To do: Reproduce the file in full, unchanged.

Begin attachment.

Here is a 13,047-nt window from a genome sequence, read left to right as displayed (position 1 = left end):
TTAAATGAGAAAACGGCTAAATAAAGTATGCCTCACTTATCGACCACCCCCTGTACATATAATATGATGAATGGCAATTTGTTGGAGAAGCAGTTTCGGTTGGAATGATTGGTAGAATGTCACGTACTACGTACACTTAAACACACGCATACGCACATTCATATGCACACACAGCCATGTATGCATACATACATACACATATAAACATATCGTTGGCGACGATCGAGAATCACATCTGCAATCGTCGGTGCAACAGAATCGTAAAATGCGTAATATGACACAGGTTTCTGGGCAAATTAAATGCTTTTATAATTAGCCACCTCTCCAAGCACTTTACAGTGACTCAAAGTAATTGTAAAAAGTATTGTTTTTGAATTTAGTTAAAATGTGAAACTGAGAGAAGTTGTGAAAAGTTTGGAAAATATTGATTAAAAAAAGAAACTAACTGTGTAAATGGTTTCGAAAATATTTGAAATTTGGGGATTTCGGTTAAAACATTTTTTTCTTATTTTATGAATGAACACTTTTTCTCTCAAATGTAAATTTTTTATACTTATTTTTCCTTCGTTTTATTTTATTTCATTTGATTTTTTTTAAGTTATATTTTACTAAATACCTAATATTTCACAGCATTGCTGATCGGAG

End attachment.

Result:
Here is a 13,047-nt window from a genome sequence, read left to right as displayed (position 1 = left end):
TTAAATGAGAAAACGGCTAAATAAAGTATGCCTCACTTATCGACCACCCCCTGTACATATAATATGATGAATGGCAATTTGTTGGAGAAGCAGTTTCGGTTGGAATGATTGGTAGAATGTCACGTACTACGTACACTTAAACACACGCATACGCACATTCATATGCACACACAGCCATGTATGCATACATACATACACATATAAACATATCGTTGGCGACGATCGAGAATCACATCTGCAATCGTCGGTGCAACAGAATCGTAAAATGCGTAATATGACACAGGTTTCTGGGCAAATTAAATGCTTTTATAATTAGCCACCTCTCCAAGCACTTTACAGTGACTCAAAGTAATTGTAAAAAGTATTGTTTTTGAATTTAGTTAAAATGTGAAACTGAGAGAAGTTGTGAAAAGTTTGGAAAATATTGATTAAAAAAAGAAACTAACTGTGTAAATGGTTTCGAAAATATTTGAAATTTGGGGATTTCGGTTAAAACATTTTTTTCTTATTTTATGAATGAACACTTTTTCTCTCAAATGTAAATTTTTTATACTTATTTTTCCTTCGTTTTATTTTATTTCATTTGATTTTTTTTAAGTTATATTTTACTAAATACCTAATATTTCACAGCATTGCTGATCGGAG